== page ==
If something is suspicious, she will sometimes recommend surgery to remove the lump. The lump will then be placed in a jar of formalin and sent to a pathologist for further examination. This is called histopathology. Histopathology can routinely provide a definitive diagnosis of the mystery lump and help us predict the impact that it has on the body.
We offer the following testing for dermatological workup:
Skin scraping– A blade is used to gently scrape the skin so that we may look for mites such as demodex or scabies that may be living within the hair follicles.
Skin cytology– a piece of clear tape is used to lift skin cells off the surface of the skin. The cells are examined for health and also for the presence of yeast or bacteria.
Fungal culture– Hairs are plucked or brushed from the skin and placed on a dermatophyte test medium to check for the growth of ringworm. Growth is allowed over 2 weeks and then cytology is done to look for the dermatophyte known as ringworm.
Ear cytology– A cotton swab is used to take a sample of the ear canal and smeared onto a microscope slide. The cells are stained and examined for the presence of yeast and bacteria.
We offer the following testing for eyes:
Tonometry– A tool called a tonovet is used to check the pressure of the eye. A high pressure would be indicative of glaucoma. A low pressure is indicative of uveitis.
Schirmer tear test– a small strip of paper is placed within the lower lid of the eye and a measurement is taken to understand if tear production is normal for a specified amount of time
Fluorescein stain test– a drop of colored liquid is placed in the eye and flushed out. If a corneal scratch or ulcer is present, it will take up the colored liquid and allow us to visualize how deep and wide the defect is.
An ophthalmoscope will be used to examine the cornea, lens, pupillary light responses, and, with the addition of an indirect viewing lens, examination of the retina and its vessels.
Digital x-ray imaging of the thorax (chest) will allow us to view the size and shape of the heart and pulmonary vessels, look for masses in the lungs or near the heart, look for lymph node enlargement within the chest, check for pulmonary edema or effusion, and evaluate the trachea (windpipe) and esophagus.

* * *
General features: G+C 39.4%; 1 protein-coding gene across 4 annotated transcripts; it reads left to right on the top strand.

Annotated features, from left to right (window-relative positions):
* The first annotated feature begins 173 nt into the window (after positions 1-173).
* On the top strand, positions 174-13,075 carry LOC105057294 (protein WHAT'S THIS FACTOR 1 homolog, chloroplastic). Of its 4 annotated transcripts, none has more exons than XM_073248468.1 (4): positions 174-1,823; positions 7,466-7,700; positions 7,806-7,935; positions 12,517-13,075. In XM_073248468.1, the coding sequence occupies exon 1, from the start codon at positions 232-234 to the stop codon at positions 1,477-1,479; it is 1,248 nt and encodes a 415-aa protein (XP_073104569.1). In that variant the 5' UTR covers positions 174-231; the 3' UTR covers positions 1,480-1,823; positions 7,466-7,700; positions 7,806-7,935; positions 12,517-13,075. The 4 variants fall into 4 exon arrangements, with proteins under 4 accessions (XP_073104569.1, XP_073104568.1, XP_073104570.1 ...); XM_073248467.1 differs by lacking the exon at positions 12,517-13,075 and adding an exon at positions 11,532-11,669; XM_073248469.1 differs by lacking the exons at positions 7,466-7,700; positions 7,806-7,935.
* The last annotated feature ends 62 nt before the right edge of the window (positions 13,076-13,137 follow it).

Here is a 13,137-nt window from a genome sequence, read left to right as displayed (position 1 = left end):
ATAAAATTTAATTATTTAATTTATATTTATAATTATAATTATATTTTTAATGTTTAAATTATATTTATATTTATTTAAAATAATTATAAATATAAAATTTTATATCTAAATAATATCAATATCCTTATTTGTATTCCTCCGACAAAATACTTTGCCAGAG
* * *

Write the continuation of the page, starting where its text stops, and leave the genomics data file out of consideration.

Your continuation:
Blood Pressure- Just like for a person, a small cuff is applied to the patient, usually around the tail or the leg and doppler is used to determine the systemic blood pressure.
Electrocardiogram (ECG)– This test is used to check for rhythm disturbances. Small alligator clips are applied to the pet and a machine records the heartbeats and rhythm, usually over a period of about 2 minutes. The results are sent to a cardiologist for review.
Echocardiogram is an ultrasound of the heart. We are able to measure the thickness of the heart muscle and the diameter of the chambers. We can examine the valves of the heart and assess blood flow using color doppler. We will also calculate the fractional shortening, a measurement of how well the heart is functioning. Common diseases diagnosed with echocardiogram include Dilated Cardiomyopathy, Hypertrophic Cardiomyopathy, Chronic Valvular diseases, and Endocarditis (infection of the heart valves). With this knowledge, along with the other components of the overall heart workup, we will be able to tailor a treatment plan for your pet right here at AWRC.
Our state of the art Idexx digital x-ray system allows us to take images of your pet with 40% less radiation to the patient than conventional systems. Because it is digital, we are able to take fewer x-rays, and we are not exposing our patients or staff to chemicals previously used in x-ray development. Our staff is highly trained in how to protect themselves and their patients from extraneous radiation. We are able to accurately collimate the image area to avoid exposure to adjacent tissues.
Ultrasound– Ultrasound is safe and painless, and produces pictures of the inside of the body using sound waves. High-frequency sound waves are transmitted from the probe through a small amount of gel and into the body. The probe collects the sounds that bounce back and a computer then uses those sound waves to create an image. Ultrasound examinations do not use ionizing radiation, thus there is no radiation exposure to the patient. Because ultrasound images are captured in real-time, they can show the structure and movement of the body’s internal organs. Most patients do not need to be sedated for the procedure making ultrasound a very safe and effective diagnostic tool. With our ultrasound, we are able to examine the abdomen and heart, and will be adding musculoskeletal imaging soon.